Chicago had a blizzard on Groundhog Day, 2011. That night, for the first time, I witnessed lightning and thunder during a snowstorm. It was a bizarre experience to actually see flashes of lightning and hear the roar of thunder as the wind howled with blinding snow. I thought it was very cool!
Chicago’s once only Groundhog Day, Imbolc, Candlemas blizzard had one disappointment. Chicago’s local Groundhog Day event at our great Brookfield Zoo was canceled. OMG…to imagine a groundhog would be afraid of snow. Cowards!
Because of the winter storm, several Chicago-area Groundhog Day events for Wednesday have been canceled.
Brookfield Zoo will close Wednesday for only the second time in its 77-year history.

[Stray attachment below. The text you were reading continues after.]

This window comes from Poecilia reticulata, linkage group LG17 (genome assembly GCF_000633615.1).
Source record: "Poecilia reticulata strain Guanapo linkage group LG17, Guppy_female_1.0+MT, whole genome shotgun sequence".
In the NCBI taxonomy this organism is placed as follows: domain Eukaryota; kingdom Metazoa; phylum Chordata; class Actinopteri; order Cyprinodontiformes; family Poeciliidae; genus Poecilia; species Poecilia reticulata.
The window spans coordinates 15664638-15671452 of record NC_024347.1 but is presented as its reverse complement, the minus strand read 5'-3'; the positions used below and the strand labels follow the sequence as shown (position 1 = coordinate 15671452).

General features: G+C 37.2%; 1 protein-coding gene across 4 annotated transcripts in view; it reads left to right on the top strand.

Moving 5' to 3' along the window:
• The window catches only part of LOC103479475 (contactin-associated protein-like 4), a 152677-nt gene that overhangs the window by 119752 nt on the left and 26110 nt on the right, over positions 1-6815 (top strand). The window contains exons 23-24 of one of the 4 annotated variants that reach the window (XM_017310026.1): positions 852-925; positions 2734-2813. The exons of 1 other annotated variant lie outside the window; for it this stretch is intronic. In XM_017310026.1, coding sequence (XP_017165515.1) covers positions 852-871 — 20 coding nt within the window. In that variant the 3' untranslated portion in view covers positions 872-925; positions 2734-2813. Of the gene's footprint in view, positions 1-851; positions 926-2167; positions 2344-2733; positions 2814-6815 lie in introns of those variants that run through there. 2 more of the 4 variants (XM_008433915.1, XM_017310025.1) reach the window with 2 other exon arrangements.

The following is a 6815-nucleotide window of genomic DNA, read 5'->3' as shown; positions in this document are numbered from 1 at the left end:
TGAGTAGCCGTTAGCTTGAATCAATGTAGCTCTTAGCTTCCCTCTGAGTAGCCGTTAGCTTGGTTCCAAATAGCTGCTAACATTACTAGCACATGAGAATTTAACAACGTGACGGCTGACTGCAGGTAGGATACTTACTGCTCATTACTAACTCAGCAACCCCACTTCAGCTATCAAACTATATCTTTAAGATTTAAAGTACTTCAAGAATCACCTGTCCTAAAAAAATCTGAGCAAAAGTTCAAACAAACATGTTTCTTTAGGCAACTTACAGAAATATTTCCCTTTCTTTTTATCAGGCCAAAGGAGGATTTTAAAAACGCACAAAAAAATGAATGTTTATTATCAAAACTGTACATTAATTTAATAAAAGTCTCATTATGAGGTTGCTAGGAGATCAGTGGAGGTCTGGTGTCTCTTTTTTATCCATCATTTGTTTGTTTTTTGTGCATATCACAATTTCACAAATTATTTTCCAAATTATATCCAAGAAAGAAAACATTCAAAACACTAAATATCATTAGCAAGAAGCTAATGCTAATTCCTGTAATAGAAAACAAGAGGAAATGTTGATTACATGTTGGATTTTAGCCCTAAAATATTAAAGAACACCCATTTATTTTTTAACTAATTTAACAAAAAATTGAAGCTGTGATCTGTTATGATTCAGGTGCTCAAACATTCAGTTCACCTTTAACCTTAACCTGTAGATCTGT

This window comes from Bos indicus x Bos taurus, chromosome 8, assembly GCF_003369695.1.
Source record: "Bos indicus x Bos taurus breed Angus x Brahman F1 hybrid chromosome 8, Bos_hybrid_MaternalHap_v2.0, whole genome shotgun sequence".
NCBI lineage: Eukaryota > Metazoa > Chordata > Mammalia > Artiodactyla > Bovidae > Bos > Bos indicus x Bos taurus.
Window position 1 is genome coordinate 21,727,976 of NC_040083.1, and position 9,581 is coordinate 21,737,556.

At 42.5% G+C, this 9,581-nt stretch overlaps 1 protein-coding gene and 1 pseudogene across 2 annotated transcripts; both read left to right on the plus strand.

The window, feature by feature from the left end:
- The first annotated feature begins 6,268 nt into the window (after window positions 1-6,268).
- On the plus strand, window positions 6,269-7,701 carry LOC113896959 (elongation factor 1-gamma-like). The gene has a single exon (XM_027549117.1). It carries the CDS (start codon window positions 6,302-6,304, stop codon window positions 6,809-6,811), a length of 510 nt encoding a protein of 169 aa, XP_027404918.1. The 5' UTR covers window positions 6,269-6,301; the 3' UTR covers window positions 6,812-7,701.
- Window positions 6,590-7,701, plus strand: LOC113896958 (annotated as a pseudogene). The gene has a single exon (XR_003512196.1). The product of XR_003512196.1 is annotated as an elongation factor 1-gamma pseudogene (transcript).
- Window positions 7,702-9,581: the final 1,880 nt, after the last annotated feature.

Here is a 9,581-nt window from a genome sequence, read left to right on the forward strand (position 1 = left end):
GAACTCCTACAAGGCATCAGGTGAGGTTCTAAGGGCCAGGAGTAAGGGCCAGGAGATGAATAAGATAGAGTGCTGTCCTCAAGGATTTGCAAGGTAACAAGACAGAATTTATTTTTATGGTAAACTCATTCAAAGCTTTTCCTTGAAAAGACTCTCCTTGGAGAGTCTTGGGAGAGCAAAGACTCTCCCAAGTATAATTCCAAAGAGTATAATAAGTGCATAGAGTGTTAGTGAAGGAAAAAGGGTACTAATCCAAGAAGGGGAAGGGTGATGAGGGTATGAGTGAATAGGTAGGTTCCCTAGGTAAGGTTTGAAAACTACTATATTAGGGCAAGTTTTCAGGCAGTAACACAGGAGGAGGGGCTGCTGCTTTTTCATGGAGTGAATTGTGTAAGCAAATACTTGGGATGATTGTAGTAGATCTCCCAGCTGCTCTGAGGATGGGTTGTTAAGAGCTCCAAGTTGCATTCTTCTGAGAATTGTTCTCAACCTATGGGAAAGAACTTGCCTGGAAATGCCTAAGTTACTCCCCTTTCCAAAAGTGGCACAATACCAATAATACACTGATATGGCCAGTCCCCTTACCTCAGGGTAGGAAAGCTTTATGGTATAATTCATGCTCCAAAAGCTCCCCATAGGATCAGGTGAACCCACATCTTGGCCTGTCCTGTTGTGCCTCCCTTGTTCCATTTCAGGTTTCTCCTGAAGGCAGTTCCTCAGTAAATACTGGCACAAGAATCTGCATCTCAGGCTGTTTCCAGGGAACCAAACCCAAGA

The significance of Groundhog Day is that it is associated with Candlemas and Imbolc, signifying the point between the winter solstice and the spring equinox. It seems many if not most holidays are associated with the cycle of the earth around the sun. We are at the point between winter and spring. Yet we have a blizzard at this very point. It is ironic to have a historic blizzard on this day, but that is exactly the hope of Groundhog Day…better days are ahead.
Groundhog Day is perhaps the lowliest of celestial holidays. We have a burrowing mammal as the official mascot of the event. Why? Maybe because the days are growing longer, yet we are still waiting for spring, just like the burrowing animal. We are hibernating, waiting for better days ahead. It is hard to celebrate that premise. We wait for the fertility holiday of Easter…bunnies and eggs, and the holiday of Ostara. Procreation…now that we can celebrate. Bring on the maypole! Groundhog Day is about waiting.